Skip to Main Content
Book Chapter

Large-scale impacts and the evolution of the Earth's crust: The early years

By
Richard A.F. Grieve
Richard A.F. Grieve
Earth Sciences Sector, Natural Resources Canada, Ottawa, Ontario K1A 0E4, Canada
Search for other works by this author on:
Mark J. Cintala
Mark J. Cintala
NASA Johnson Space Center, Houston, Texas 77055, USA
Search for other works by this author on:
Ann M. Therriault
Ann M. Therriault
Earth Sciences Sector, Natural Resources Canada, Ottawa, Ontario K1A 0E4, Canada
Search for other works by this author on:
Published:
January 01, 2006

Modeling the effects of differential scaling of impact melt and transient cavity volumes indicates that impact melt volumes exceed transient cavity volumes at transient cavity diameters greater than ∼500 km on the Earth. This condition is not realized on the Moon until transient cavity diameters are greater than ∼3000 km. A reasoned case is made that because of this “differential scaling,” the large impact “basins” comparable in size to such lunar basins as Orientale, which must have been formed on the Hadean Earth, did not have an Orientale-like form. While their exact form is unknown, they were likely shallow structures, and they would have been characterized by voluminous central impact pools. These melt pools with their closed-system environment would likely differentiate, leading to the crystallization of more felsic rocks. This reprocessing of the Hadean crust by large-scale impacts provides a mechanism to produce pre–3.9 Ga zircons, without calling for plate-tectonic–related or other mechanisms of crustal recycling to produce felsic rocks. While the impact melting at a single one of such Hadean impact “basins” would be impressive, the cumulative effects would be potentially staggering, particularly if impact velocities during Hadean time were, as believed, lower than current velocities. Based on the number of large multi-ring basins on the Moon scaled to terrestrial conditions, cumulative melt production on the Hadean Earth by such basins alone would reach ∼1011−1012 km3. With the assumption that the impact melt pools were basaltic in composition, modeling with the crystalmelt fractionation software MELTS suggests the cumulative volume of felsic rocks potentially produced through the evolution of such impact melt pools could be significant.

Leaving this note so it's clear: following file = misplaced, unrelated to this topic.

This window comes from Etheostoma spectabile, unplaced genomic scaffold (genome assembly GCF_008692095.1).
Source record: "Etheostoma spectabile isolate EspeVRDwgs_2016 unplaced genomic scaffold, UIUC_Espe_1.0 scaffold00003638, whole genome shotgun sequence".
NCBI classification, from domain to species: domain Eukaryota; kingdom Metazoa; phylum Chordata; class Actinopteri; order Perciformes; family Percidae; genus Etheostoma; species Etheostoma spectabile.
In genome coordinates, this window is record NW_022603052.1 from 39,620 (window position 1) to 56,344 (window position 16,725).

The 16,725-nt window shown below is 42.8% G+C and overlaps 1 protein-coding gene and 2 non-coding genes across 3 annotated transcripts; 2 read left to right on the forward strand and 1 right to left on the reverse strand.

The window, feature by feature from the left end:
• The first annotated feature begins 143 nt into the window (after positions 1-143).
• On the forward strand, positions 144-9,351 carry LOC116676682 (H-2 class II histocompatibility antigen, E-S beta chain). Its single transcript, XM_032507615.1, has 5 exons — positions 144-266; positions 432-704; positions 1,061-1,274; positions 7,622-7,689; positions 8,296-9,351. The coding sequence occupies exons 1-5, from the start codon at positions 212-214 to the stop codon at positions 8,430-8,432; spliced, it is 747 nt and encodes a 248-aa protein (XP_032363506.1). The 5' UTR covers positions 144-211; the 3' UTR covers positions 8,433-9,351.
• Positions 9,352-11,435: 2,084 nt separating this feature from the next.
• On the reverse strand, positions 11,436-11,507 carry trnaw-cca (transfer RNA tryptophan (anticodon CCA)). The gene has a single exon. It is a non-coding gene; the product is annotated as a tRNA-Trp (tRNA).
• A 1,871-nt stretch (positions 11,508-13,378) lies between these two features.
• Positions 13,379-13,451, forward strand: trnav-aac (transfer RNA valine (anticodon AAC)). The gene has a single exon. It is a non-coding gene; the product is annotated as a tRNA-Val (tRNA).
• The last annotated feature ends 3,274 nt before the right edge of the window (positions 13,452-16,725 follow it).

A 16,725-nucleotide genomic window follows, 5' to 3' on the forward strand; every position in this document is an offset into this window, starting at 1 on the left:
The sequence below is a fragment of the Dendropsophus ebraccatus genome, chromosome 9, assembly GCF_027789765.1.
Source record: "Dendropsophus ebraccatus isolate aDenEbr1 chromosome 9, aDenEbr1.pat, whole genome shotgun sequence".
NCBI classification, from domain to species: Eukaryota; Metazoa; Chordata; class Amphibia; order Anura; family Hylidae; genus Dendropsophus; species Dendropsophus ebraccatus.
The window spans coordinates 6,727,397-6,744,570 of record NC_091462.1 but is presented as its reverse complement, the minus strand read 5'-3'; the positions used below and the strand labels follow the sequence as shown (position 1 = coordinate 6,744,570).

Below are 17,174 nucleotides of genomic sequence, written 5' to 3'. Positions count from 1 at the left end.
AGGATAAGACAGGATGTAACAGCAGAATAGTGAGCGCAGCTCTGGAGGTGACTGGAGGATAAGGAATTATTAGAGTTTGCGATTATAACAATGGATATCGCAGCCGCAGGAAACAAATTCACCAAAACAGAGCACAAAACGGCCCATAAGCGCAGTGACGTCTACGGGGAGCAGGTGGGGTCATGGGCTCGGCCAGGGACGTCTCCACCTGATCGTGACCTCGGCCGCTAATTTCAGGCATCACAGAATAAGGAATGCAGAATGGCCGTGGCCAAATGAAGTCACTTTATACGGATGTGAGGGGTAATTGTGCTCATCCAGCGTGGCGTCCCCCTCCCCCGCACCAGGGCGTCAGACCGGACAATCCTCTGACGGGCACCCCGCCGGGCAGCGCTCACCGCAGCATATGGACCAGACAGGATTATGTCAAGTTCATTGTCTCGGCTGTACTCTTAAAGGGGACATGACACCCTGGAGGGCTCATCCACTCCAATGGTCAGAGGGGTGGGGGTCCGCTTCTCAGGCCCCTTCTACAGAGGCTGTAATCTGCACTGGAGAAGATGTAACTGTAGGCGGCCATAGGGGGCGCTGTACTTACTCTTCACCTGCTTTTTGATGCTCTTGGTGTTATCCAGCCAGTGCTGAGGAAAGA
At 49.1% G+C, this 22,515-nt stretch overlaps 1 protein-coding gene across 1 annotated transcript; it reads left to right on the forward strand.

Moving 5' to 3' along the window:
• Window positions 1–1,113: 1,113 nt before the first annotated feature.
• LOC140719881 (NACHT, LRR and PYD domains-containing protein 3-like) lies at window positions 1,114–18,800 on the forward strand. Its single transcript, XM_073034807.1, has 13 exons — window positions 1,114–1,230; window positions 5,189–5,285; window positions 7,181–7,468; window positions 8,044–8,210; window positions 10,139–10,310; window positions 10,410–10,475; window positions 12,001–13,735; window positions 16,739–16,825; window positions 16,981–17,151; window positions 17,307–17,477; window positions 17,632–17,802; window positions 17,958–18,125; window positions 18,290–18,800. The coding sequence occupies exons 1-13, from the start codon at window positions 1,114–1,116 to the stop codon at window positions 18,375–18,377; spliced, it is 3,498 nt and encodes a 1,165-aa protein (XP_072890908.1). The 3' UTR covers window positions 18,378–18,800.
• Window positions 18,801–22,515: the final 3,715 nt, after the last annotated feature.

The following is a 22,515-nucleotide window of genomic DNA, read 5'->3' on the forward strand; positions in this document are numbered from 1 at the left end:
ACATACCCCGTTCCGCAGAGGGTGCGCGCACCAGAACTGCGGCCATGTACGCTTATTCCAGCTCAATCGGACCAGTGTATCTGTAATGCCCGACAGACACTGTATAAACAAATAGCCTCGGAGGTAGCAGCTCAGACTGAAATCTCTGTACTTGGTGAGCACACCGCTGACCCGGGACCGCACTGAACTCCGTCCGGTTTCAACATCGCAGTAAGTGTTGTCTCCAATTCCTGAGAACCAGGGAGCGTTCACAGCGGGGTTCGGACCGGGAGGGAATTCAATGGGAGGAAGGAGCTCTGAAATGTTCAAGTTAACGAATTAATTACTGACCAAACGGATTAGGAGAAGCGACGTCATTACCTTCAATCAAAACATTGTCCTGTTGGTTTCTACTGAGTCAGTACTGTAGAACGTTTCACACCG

You do not currently have access to this article.

Figures & Tables

Contents

GSA Special Papers

Processes on the Early Earth

Wolf Uwe Reimold
Wolf Uwe Reimold
Search for other works by this author on:
Roger L. Gibson
Roger L. Gibson
Search for other works by this author on:
Geological Society of America
Volume
405
ISBN print:
9780813724058
Publication date:
January 01, 2006

References

Related

Citing Books via

A comprehensive resource of eBooks for researchers in the Earth Sciences

Related Articles
Related Book Content
Close Modal
This Feature Is Available To Subscribers Only

Sign In or Create an Account

Close Modal
Close Modal